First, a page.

How to Reduce Your Carbon Footprint Right Now

Offsetting the CO2 emissions we produce every day can be an intimidating notion — especially for those of us who don’t exactly know where to start. (Guilty as charged!) However, your personal contribution to climate change doesn’t have to disrupt life as you know it for a measurable impact to take place. Whether you’re changing the way you commute to and from work or reducing your home energy carbon footprint by eating locally-produced food, there are plenty of easy ways to do your part. Here are a couple to get you started.

Wait, so what is a carbon footprint?

To fully wrap your head around the ways to reduce your carbon footprint, you’ve got to familiarize yourself with the subject matter at hand. Your carbon footprint is the total greenhouse gases emissions produced by a product or service. Greenhouse gases (methane, nitrous oxide, and fluorinated gases) are produced, for example, every time you drive a car or ride an airplane. In 2019 alone, the U.S. emitted 6.6 billion metric tons of greenhouse gases. Of that number the EPA found 29% of greenhouse gas emissions came from transportation; cars, planes, boats — you get the picture.

Get to know your carbon footprint

Everybody’s carbon footprint is going to be different depending on where you live and what you do. Someone living off-the-grid off the Appalachian trail likely has a lower carbon footprint than some whose commute involves driving to and from the train every day. The Nature Conservancy’s Carbon Footprint Calculator makes it easy to get a sense of ways your greenhouse gas emissions are impacting the earth. The average carbon footprint for an American is a staggering 16 tons.

The Deep Decarbonization Pathways Project concluded in order to keep the earth from heating up, literally every person on earth will have to produce a carbon footprint of 1.87 tons by the year 2050. Here are some ways to get started.


Obviously, not everyone has the kind of time, money, or privilege to simply drive less; some people’s whole lives depend on their car. Considering the average car emits 4.6 metric tons of carbon dioxide per year, cutting out driving just two days a week can drastically reduce the amount of carbon dioxide emitted per year. Switching to public transportation like the bus cuts your emissions by half, while riding a bike emits ten times less greenhouse gases than a car!


When it comes to saving the environment, keep the word “local” in your brain. Local. Local. L-O-C-A-L. Consider this: supermarket chains use anywhere from four to 17 times more petroleum to transport the food you could get at a farmer’s market. Shopping locally is, not only, a way to boost the local economy but help cut down on the greenhouse gas emissions caused by delivering food on an international level.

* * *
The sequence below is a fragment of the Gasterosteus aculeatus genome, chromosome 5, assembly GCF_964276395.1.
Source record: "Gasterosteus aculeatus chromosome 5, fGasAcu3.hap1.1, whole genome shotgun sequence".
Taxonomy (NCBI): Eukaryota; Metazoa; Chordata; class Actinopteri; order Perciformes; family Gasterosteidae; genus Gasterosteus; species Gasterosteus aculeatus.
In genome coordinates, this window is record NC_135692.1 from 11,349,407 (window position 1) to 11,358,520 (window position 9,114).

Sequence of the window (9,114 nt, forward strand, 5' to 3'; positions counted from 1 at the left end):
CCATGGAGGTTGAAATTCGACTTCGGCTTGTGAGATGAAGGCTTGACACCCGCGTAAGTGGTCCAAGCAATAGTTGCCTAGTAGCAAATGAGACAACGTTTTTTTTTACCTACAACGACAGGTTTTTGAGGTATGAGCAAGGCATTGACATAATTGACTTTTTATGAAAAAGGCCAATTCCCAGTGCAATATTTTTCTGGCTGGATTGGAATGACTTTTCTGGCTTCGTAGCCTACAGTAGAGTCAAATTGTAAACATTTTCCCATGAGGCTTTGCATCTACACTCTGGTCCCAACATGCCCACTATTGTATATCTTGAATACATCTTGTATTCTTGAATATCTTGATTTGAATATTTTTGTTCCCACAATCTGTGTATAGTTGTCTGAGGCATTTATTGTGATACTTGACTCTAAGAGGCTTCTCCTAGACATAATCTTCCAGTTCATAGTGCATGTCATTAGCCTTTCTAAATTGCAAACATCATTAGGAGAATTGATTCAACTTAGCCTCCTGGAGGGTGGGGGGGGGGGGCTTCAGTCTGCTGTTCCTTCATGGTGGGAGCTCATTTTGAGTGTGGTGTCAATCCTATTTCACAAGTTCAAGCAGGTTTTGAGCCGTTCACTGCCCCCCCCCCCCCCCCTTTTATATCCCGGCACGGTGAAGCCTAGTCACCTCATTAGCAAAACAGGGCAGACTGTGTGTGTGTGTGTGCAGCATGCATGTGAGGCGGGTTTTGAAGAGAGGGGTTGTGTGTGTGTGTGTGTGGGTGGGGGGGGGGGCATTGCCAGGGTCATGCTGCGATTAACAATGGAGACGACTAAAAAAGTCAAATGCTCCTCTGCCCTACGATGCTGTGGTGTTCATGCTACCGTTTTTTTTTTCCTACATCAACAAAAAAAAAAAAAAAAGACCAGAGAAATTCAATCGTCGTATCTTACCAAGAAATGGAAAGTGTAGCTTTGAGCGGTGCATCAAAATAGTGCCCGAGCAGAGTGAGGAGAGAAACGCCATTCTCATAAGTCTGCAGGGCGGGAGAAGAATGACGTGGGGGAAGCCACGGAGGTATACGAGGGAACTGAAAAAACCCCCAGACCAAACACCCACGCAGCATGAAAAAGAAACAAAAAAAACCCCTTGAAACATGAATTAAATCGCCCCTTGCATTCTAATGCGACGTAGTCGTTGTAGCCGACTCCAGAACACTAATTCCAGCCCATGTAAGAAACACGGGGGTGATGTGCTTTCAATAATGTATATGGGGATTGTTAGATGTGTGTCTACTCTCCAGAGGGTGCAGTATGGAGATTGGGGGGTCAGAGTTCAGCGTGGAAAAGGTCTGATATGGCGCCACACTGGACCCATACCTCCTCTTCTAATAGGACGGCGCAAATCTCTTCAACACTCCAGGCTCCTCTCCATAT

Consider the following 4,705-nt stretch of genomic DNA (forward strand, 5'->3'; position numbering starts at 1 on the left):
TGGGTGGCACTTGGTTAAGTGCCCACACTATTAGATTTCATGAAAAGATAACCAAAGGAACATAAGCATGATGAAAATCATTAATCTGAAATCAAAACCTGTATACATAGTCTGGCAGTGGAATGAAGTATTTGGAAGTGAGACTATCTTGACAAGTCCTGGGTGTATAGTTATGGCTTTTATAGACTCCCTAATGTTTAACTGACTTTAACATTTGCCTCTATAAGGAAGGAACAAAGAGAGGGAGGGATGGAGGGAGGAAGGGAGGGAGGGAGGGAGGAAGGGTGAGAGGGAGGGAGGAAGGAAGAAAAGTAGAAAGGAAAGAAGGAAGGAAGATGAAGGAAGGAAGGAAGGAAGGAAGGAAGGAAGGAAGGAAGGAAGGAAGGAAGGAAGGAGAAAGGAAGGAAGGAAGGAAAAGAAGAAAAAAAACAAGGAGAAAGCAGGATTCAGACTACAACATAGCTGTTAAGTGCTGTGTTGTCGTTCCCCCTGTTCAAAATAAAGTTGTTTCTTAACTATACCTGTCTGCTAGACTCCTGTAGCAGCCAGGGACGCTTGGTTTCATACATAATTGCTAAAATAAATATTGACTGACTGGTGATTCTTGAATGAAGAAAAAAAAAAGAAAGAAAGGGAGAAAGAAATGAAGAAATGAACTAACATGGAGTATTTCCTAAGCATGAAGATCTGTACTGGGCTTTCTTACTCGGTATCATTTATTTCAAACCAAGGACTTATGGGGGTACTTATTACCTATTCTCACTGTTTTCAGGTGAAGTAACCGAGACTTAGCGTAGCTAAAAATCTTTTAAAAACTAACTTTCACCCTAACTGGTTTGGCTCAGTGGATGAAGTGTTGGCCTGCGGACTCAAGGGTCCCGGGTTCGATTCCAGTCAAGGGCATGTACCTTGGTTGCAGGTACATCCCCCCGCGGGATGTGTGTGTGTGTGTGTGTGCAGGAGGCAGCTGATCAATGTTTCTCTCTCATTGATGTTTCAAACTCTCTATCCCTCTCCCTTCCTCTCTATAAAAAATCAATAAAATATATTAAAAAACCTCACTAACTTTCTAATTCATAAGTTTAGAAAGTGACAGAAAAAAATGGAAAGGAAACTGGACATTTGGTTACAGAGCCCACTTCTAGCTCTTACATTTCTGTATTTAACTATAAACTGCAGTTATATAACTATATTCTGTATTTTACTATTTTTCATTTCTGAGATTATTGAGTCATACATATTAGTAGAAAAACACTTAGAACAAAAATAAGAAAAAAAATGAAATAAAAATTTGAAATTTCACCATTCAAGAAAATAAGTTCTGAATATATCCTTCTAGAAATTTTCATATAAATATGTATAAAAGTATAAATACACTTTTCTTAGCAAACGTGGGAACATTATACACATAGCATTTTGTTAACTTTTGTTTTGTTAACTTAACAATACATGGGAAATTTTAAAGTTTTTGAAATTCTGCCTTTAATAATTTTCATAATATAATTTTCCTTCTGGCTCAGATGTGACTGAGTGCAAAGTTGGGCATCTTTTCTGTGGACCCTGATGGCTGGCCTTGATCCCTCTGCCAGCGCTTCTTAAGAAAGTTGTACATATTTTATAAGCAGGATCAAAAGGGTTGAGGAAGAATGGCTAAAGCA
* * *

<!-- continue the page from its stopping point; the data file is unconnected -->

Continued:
The same goes for fast fashion; know why $15 for a pair of selvedge denim jeans seems too good to be true? Because it is! Overseas shipping puts a major strain on the environment. The textile industry alone emits just under 3 billion metric tons of CO2 every year. So, buy local, shop secondhand, and try saying no those $2 tee shirts you’ll only wear once anyway.


I didn’t know anything about making my home energy efficient until I became a homeowner. My wife and I knew we wanted to make our house as green as possible — so we hired a local company to perform an energy audit on the house. This is basically just an inspection survey that estimates the energy conservation of a building. Within 15 minutes, we knew we were losing a lot of heat from the basement because of the lack of insulation.

Colder temps mean higher heat, which means more gases emitted. There’s more you can do than cutting down on your heat usage — switching to LED lights. The EPS recently concluded if everyone in the U.S.  were to replace one light bulb with an LED bulb, greenhouse gases could be reduced by 9 billion pounds.


Whether it’s a once-in-a-lifetime vacation or just another weekend living in luxury, travel is impossible to avoid. Eric Zimmerman founded TripZero as a means to reduce the carbon footprint he thought he’d already successfully erased years prior. Here’s how it works: TripZero calculates the carbon footprint created by your trip and offsets that footprint by funding both reforestation and renewable energy projects. On a smaller, level, you can pay a little extra to take direct flights (thus cutting down on fuel for multiple flights) and stay in hostels or boutique b&bs in lieu of massive energy-wasting hotel chains.


Those of us who learned about the three Rs — reduce, reuse and recycle — in school know about the power of these letters. In our younger days, this meant separating trash into two different cans. Now, thankfully, companies are finally playing ball by investing in reusable materials. You can find paper straws in most Chipotles around the country while big consumer brands are investing over $50 million in the recycling infrastructure.

While keeping in mind that it’s large corporations that contribute the most greenhouse gas emissions, it’s nice to know the big wigs are playing ball. I bet you can do even better with a few tiny lifestyle changes like limiting the amount of meat you consume on a weekly basis (the meat and dairy industries emit 7.1 gigatons of greenhouses gases annually — yikes), biking to work, and simply turning off the lights when you leave the room.

By Jeremy Glass, July 19, 2021